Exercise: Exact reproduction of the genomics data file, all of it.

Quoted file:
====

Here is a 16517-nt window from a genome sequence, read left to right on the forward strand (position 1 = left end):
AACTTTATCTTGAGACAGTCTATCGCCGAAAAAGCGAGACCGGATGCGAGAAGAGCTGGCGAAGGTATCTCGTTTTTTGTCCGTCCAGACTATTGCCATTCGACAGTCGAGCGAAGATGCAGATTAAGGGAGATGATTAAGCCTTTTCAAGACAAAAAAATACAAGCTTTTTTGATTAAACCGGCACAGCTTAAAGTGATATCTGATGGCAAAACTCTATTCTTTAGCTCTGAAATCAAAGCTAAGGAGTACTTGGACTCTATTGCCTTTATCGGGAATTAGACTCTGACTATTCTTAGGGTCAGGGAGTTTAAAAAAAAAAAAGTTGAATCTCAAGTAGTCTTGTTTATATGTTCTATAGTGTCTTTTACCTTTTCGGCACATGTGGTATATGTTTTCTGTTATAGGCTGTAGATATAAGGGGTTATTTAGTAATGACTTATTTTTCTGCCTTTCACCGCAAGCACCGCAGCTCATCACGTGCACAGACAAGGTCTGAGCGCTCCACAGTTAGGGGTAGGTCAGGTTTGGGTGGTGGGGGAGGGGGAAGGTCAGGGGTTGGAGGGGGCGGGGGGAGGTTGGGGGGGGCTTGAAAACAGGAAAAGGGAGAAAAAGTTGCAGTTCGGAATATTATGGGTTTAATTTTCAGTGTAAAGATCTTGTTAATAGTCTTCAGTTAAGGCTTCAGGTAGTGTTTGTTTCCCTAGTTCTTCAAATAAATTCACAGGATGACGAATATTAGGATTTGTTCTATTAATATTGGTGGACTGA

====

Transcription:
Here is a 16517-nt window from a genome sequence, read left to right on the forward strand (position 1 = left end):
AACTTTATCTTGAGACAGTCTATCGCCGAAAAAGCGAGACCGGATGCGAGAAGAGCTGGCGAAGGTATCTCGTTTTTTGTCCGTCCAGACTATTGCCATTCGACAGTCGAGCGAAGATGCAGATTAAGGGAGATGATTAAGCCTTTTCAAGACAAAAAAATACAAGCTTTTTTGATTAAACCGGCACAGCTTAAAGTGATATCTGATGGCAAAACTCTATTCTTTAGCTCTGAAATCAAAGCTAAGGAGTACTTGGACTCTATTGCCTTTATCGGGAATTAGACTCTGACTATTCTTAGGGTCAGGGAGTTTAAAAAAAAAAAAGTTGAATCTCAAGTAGTCTTGTTTATATGTTCTATAGTGTCTTTTACCTTTTCGGCACATGTGGTATATGTTTTCTGTTATAGGCTGTAGATATAAGGGGTTATTTAGTAATGACTTATTTTTCTGCCTTTCACCGCAAGCACCGCAGCTCATCACGTGCACAGACAAGGTCTGAGCGCTCCACAGTTAGGGGTAGGTCAGGTTTGGGTGGTGGGGGAGGGGGAAGGTCAGGGGTTGGAGGGGGCGGGGGGAGGTTGGGGGGGGCTTGAAAACAGGAAAAGGGAGAAAAAGTTGCAGTTCGGAATATTATGGGTTTAATTTTCAGTGTAAAGATCTTGTTAATAGTCTTCAGTTAAGGCTTCAGGTAGTGTTTGTTTCCCTAGTTCTTCAAATAAATTCACAGGATGACGAATATTAGGATTTGTTCTATTAATATTGGTGGACTGA